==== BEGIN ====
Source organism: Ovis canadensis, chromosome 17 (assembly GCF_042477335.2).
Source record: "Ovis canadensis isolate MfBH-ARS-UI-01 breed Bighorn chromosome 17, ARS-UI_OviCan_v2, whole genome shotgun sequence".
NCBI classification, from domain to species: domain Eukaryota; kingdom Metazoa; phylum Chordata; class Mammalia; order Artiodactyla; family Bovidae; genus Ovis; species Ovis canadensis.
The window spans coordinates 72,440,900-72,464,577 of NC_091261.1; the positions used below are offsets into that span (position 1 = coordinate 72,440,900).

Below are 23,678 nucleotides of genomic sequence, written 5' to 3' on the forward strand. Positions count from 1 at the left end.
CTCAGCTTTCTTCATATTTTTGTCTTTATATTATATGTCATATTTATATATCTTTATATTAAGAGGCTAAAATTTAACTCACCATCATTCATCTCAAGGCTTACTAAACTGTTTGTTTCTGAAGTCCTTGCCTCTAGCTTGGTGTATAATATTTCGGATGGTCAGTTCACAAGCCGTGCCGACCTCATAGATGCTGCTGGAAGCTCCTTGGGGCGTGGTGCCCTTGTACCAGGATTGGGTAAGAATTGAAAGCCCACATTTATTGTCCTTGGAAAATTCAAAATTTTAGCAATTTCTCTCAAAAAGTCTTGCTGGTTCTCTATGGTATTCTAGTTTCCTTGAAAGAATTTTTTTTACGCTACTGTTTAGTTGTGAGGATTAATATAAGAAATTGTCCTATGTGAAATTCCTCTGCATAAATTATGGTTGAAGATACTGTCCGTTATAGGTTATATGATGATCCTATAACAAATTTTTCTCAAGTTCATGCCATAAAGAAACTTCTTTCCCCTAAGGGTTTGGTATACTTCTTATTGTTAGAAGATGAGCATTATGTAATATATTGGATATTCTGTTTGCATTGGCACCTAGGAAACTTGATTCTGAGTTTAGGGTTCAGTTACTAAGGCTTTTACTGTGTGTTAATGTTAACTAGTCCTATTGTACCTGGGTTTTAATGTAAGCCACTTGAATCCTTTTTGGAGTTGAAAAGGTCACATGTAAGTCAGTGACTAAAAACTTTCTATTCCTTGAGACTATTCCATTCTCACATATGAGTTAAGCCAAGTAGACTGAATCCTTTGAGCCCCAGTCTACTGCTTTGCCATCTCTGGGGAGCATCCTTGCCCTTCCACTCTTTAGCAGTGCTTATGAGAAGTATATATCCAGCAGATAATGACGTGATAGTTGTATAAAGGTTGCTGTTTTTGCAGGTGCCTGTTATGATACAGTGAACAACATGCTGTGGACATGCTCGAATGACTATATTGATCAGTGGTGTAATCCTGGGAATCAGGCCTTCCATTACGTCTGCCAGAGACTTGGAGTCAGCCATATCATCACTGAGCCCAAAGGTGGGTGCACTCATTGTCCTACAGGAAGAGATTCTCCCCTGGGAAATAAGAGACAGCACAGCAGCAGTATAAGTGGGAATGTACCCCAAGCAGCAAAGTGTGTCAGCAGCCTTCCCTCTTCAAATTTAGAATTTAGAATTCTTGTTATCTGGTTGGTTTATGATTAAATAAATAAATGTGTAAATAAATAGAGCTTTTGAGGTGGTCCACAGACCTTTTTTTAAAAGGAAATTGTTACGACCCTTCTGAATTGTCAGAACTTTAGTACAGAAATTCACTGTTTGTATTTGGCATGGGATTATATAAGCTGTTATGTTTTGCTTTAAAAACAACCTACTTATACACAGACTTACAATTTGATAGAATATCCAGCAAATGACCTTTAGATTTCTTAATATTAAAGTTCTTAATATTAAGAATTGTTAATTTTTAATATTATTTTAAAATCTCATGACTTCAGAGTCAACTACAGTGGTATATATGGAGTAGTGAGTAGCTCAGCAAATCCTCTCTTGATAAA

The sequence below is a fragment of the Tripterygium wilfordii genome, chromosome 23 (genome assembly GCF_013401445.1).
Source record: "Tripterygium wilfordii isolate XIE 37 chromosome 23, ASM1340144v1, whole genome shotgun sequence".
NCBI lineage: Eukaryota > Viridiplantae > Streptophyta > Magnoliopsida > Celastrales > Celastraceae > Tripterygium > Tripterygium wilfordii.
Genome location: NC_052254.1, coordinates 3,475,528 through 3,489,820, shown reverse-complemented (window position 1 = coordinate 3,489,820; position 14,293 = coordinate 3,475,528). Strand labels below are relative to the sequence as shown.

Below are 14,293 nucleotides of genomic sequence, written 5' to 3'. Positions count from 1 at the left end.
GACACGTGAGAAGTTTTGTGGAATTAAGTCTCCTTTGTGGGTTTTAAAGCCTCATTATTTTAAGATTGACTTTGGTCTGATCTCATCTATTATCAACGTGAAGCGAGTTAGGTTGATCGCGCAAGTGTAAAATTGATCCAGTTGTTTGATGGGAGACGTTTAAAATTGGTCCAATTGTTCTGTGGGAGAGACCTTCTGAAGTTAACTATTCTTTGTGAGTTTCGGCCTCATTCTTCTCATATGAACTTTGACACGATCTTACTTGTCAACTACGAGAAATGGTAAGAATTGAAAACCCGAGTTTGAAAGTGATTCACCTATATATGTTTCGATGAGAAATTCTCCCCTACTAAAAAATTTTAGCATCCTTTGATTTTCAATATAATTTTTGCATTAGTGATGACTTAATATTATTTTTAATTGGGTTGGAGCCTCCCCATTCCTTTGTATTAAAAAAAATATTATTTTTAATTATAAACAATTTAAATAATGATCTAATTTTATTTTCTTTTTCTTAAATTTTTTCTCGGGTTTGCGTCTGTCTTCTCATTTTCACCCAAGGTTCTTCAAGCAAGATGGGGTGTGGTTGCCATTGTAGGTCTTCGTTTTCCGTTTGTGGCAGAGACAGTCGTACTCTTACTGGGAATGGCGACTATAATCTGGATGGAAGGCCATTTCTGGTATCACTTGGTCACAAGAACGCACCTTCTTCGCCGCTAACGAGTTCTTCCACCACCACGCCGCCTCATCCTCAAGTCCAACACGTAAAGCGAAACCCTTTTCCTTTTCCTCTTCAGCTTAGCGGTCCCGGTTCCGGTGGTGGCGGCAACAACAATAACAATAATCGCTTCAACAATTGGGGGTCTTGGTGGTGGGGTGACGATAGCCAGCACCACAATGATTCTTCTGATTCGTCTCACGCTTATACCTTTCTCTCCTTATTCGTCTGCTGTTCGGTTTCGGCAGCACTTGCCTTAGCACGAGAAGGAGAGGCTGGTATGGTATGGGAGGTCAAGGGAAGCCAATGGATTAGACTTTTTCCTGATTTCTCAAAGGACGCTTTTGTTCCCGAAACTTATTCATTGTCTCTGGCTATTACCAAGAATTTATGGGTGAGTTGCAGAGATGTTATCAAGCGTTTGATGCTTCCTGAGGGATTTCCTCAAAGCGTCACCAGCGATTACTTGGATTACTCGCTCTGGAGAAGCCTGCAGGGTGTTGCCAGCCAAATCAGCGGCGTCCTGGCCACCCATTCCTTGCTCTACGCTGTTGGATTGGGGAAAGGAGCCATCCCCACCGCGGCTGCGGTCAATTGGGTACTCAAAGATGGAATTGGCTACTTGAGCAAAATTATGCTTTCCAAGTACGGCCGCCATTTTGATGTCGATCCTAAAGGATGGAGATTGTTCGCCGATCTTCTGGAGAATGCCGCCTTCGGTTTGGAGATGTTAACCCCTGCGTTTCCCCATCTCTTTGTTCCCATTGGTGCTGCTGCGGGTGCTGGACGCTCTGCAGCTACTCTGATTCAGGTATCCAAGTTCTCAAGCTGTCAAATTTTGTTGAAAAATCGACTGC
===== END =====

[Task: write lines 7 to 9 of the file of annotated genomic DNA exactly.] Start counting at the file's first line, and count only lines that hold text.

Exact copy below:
The sequence below is a fragment of the Tripterygium wilfordii genome, chromosome 23 (genome assembly GCF_013401445.1).
Source record: "Tripterygium wilfordii isolate XIE 37 chromosome 23, ASM1340144v1, whole genome shotgun sequence".
NCBI lineage: Eukaryota > Viridiplantae > Streptophyta > Magnoliopsida > Celastrales > Celastraceae > Tripterygium > Tripterygium wilfordii.